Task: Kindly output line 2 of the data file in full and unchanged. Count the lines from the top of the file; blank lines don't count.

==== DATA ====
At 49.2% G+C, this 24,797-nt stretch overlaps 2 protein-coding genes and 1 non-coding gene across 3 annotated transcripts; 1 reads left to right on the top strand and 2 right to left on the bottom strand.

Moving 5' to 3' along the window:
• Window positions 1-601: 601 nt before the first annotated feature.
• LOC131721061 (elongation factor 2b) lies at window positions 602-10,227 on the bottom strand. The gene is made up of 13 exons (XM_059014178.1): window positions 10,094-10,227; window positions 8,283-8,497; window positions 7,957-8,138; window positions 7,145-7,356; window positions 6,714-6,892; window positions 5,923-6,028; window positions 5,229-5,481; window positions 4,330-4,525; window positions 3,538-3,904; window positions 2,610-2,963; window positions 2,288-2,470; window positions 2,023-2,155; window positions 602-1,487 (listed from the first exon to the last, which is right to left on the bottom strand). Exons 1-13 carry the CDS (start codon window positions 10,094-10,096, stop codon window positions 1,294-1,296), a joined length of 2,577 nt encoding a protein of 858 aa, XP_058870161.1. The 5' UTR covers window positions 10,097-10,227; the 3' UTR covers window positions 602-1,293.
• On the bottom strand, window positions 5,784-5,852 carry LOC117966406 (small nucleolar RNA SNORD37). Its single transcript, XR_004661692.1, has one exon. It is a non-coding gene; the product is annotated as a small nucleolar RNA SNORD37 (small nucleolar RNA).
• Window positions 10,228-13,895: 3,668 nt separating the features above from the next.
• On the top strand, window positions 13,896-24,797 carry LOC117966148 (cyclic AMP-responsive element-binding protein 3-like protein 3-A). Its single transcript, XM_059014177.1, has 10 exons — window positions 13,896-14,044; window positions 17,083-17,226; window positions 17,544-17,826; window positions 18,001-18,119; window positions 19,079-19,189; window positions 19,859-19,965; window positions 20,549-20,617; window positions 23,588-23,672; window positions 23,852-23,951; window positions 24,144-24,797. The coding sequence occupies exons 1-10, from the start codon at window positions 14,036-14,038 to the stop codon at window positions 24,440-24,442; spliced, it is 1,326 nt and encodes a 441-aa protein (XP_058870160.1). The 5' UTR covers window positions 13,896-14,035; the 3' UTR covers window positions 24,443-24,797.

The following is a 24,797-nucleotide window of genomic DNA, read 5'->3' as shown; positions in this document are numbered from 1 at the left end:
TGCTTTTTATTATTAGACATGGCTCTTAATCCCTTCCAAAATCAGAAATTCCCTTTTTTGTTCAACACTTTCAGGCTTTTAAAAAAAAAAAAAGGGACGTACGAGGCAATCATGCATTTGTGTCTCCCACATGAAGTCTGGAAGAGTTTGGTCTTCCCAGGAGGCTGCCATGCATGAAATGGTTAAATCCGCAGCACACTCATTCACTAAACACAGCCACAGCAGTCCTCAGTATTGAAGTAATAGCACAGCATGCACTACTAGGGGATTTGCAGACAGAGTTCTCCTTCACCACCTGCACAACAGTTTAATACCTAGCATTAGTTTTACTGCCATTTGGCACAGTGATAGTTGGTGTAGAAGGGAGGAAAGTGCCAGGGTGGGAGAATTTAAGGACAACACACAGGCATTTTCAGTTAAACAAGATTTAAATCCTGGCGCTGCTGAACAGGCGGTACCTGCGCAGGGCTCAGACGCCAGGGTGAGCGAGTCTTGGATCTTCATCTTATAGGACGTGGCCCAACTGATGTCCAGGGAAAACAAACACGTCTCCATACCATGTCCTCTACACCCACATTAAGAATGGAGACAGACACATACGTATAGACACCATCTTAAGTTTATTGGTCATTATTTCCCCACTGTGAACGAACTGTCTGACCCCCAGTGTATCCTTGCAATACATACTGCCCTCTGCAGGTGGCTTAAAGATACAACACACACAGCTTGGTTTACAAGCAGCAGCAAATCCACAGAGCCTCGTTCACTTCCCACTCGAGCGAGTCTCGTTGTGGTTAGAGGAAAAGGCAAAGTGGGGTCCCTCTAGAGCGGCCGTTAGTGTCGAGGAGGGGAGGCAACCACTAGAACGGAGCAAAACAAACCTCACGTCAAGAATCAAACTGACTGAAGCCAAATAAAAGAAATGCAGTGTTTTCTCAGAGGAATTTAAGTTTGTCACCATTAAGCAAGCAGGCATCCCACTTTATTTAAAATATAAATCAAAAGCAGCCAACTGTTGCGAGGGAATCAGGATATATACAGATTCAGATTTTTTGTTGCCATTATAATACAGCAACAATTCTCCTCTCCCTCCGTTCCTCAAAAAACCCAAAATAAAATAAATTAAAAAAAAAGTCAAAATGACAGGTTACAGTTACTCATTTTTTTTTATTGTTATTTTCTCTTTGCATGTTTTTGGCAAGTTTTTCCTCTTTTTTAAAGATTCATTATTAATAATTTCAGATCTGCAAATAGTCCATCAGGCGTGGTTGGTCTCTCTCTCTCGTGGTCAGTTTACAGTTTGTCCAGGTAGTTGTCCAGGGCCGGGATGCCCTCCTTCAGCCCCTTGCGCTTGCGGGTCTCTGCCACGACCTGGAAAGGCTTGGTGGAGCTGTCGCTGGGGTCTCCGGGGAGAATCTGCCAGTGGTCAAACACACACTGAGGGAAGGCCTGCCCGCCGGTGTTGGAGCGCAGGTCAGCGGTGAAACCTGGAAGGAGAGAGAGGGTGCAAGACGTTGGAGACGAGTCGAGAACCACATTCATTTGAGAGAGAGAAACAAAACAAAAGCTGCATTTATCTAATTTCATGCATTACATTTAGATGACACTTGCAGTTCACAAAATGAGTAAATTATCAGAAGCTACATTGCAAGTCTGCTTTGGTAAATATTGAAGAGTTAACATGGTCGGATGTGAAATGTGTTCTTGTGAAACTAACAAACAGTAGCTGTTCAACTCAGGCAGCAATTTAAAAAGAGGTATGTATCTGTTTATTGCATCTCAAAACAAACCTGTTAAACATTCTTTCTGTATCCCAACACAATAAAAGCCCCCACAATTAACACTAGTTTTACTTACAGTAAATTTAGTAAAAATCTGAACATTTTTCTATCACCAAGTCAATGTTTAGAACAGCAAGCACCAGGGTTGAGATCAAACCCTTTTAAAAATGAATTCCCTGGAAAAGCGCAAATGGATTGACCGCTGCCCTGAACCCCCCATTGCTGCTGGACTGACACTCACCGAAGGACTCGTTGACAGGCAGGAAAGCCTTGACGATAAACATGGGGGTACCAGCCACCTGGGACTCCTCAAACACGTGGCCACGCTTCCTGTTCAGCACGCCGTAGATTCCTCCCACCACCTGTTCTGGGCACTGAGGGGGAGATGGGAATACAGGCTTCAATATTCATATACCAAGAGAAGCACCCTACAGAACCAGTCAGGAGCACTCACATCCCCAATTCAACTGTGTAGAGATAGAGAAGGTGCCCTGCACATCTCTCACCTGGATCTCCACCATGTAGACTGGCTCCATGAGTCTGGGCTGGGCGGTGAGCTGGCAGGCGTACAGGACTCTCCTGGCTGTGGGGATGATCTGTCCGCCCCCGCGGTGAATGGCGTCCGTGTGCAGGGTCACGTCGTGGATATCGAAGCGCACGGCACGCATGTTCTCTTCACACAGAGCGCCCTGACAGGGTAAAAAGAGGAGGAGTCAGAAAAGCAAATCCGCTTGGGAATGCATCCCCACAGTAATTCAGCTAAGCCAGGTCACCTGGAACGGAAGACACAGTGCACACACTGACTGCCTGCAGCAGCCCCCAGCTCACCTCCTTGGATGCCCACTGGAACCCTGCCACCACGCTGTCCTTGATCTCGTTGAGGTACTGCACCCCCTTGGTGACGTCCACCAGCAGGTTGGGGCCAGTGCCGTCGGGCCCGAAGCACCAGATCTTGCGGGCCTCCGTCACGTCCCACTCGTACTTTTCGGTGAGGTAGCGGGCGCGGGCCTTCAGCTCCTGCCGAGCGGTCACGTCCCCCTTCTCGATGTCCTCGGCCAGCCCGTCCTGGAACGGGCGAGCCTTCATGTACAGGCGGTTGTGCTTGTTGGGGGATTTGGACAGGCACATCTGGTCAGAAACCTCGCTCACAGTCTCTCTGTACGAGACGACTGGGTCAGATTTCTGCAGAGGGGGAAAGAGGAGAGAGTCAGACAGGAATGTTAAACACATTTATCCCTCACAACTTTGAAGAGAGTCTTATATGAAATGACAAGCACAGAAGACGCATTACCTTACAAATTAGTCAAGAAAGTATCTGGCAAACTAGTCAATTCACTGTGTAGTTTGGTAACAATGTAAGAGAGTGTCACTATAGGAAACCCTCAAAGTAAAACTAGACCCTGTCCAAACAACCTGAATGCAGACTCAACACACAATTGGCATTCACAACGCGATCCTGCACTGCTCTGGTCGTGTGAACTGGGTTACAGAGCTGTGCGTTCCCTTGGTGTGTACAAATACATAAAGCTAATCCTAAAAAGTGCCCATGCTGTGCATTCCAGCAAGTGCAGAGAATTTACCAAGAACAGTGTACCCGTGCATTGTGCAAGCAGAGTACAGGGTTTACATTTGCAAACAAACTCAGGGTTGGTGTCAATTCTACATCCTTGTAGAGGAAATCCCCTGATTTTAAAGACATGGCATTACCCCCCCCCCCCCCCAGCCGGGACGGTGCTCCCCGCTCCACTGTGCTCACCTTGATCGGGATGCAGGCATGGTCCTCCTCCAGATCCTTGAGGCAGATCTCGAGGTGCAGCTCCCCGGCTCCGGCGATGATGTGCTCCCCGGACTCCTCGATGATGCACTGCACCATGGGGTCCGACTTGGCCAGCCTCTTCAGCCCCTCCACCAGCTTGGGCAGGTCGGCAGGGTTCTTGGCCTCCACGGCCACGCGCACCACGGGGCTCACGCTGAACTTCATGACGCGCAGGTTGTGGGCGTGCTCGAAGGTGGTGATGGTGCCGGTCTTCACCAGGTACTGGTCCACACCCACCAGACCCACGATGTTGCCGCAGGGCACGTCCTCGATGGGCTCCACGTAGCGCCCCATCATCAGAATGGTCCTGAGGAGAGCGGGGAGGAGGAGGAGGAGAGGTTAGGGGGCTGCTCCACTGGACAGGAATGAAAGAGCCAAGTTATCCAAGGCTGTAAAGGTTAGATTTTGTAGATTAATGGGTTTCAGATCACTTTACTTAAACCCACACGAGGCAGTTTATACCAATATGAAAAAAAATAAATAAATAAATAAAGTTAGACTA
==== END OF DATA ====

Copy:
Moving 5' to 3' along the window: